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  1. #1
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    Mar 2007
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    Does paying off a student loan constitute a gift for income tax purposes?

    What is the name of your state? Michigan

    My boyfriend has offered to pay $20,000 toward my student loan debt, which totals $25,000. If he pays directly to the lender, would this count as a gift and require income tax to be paid on it?What is the name of your state?


  2. #2
    Join Date
    May 2004
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    71,881
    Quote Originally Posted by rygwelskin View Post
    What is the name of your state? Michigan

    My boyfriend has offered to pay $20,000 toward my student loan debt, which totals $25,000. If he pays directly to the lender, would this count as a gift and require income tax to be paid on it?What is the name of your state?
    Yes, it would count as a gift. No there would be no income tax consequences. He will have to file a gift tax return, but there will be no tax due unless he has exceeded his lifetime exclusion of 1 million for gifting.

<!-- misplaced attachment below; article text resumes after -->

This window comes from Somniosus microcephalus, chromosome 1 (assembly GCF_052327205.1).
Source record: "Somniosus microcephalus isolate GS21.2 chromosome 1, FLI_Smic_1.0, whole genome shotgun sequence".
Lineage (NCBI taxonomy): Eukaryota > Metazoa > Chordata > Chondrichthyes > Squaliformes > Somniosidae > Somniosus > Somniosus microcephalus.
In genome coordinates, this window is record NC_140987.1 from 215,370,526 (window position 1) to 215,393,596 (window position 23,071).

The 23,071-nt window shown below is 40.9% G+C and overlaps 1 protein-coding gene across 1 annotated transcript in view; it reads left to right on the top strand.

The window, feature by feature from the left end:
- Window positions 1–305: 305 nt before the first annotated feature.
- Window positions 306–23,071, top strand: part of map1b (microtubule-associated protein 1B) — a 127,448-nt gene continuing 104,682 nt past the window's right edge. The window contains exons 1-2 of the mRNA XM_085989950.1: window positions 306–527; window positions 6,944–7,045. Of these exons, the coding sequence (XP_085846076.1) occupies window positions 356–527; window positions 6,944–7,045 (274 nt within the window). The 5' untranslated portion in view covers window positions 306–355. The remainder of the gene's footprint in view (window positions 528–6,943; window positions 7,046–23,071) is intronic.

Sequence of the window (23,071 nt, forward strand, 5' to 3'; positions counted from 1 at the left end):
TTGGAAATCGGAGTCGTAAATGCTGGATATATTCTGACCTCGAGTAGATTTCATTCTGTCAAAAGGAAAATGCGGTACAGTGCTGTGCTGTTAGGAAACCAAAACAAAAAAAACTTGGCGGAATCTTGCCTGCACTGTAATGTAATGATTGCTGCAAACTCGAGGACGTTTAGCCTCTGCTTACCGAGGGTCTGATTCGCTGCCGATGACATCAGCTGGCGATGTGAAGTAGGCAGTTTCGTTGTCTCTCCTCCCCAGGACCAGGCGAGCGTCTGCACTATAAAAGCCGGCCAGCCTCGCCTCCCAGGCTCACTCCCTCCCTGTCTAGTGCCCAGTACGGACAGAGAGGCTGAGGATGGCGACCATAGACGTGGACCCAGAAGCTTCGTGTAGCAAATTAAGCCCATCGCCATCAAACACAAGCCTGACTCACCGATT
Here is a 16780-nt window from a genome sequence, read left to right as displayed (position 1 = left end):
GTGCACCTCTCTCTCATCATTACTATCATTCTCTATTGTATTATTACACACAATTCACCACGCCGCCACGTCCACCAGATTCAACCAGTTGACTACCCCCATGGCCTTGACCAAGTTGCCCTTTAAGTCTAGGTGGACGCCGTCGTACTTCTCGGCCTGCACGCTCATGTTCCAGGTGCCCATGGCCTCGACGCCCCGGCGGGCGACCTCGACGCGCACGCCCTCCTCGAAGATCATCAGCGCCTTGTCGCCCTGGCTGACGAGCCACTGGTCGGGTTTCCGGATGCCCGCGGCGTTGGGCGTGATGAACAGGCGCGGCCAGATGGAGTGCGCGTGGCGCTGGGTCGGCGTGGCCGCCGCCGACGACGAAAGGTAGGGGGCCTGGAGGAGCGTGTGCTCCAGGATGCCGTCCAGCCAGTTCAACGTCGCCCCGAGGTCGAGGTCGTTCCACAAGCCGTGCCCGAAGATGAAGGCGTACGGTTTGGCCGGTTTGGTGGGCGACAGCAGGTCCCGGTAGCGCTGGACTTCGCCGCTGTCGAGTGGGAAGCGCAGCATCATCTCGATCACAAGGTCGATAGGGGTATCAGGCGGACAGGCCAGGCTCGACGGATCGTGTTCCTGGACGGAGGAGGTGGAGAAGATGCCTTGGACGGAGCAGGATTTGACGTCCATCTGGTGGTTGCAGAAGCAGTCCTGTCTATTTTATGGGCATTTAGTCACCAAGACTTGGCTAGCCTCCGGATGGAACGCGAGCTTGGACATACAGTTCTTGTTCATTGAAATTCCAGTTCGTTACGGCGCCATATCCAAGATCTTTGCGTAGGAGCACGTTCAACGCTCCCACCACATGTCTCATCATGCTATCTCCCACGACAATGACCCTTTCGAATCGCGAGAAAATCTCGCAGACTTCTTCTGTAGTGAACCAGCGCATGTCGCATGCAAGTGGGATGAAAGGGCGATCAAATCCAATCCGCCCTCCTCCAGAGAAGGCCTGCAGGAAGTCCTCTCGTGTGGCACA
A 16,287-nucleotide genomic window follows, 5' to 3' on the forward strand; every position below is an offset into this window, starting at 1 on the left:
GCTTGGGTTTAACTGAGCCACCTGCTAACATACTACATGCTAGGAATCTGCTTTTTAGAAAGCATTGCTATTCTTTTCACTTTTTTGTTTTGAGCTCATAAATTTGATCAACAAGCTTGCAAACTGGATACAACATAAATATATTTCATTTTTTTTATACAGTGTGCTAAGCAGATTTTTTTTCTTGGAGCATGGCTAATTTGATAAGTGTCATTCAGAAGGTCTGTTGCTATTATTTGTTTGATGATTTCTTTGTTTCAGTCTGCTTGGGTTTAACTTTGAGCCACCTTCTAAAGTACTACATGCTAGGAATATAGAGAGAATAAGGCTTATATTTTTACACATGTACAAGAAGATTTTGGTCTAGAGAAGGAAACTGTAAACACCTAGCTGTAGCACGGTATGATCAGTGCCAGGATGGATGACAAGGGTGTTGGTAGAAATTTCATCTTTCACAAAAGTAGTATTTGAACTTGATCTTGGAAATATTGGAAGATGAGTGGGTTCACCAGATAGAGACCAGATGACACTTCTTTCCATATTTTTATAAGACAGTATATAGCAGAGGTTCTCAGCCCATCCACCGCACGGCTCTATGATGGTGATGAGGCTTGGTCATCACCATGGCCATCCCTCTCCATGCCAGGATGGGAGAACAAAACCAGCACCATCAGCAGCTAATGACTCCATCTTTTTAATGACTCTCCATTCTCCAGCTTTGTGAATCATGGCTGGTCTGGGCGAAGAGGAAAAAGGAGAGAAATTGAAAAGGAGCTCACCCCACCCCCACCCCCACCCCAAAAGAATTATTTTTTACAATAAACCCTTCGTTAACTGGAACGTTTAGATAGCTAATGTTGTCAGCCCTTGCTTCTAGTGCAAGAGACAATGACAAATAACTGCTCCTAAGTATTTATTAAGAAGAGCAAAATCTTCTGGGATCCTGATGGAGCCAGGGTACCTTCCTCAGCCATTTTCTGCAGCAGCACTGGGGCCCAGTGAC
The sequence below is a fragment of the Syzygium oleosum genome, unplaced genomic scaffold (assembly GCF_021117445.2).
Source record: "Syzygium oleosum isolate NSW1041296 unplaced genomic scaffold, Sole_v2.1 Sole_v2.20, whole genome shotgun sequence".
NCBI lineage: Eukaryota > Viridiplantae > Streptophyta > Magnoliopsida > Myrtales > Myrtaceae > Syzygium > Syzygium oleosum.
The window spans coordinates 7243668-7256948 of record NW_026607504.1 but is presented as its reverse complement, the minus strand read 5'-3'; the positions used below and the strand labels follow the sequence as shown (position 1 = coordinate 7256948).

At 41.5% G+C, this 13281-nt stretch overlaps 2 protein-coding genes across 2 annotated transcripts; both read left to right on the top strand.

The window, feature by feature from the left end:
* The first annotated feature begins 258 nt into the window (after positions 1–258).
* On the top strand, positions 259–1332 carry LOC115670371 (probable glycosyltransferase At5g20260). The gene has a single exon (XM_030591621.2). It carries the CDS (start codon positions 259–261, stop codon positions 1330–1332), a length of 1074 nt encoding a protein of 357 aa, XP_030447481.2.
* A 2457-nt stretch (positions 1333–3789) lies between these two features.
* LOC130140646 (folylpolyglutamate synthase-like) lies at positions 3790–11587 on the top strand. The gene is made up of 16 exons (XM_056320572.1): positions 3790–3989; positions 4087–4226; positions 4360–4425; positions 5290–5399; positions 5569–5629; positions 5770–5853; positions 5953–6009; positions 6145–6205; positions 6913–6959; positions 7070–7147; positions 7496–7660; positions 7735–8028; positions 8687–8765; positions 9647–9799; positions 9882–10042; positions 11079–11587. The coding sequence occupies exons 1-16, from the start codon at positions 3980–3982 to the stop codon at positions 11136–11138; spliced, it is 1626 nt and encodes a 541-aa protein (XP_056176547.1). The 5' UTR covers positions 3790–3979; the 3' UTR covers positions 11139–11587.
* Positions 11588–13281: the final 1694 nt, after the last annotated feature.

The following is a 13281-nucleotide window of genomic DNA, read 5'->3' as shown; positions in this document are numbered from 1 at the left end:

3. #3
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    Mar 2007
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    3

    Gift tax for $20,000 student loan payment?

    Quote Originally Posted by LdiJ View Post
    Yes, it would count as a gift. No there would be no income tax consequences. He will have to file a gift tax return, but there will be no tax due unless he has exceeded his lifetime exclusion of 1 million for gifting.
    Thanks for your response, but just to clarify? Does the $12,000 annual limit apply in this case? I have been told that any gift larger than $12,000 requires tax paid by the giver.


  4. #4
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    Sep 2004
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    Quote Originally Posted by rygwelskin View Post
    Does the $12,000 annual limit apply in this case?
    Yes.

    I have been told that any gift larger than $12,000 requires tax paid by the giver.
    You have been told incorrectly. The amount of gifts to any one individual greater than $12.000 in any one year is reportable and requires filing of a gift tax return by the giver. However, as LDiJ said, there is a credit for the tax that would be due on first $1M of lifetime reportable gifts.


  5. #5
    Join Date
    Mar 2007
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    Gift tax.

    Thanks very much for clarifying this for me. You've been most helpful.


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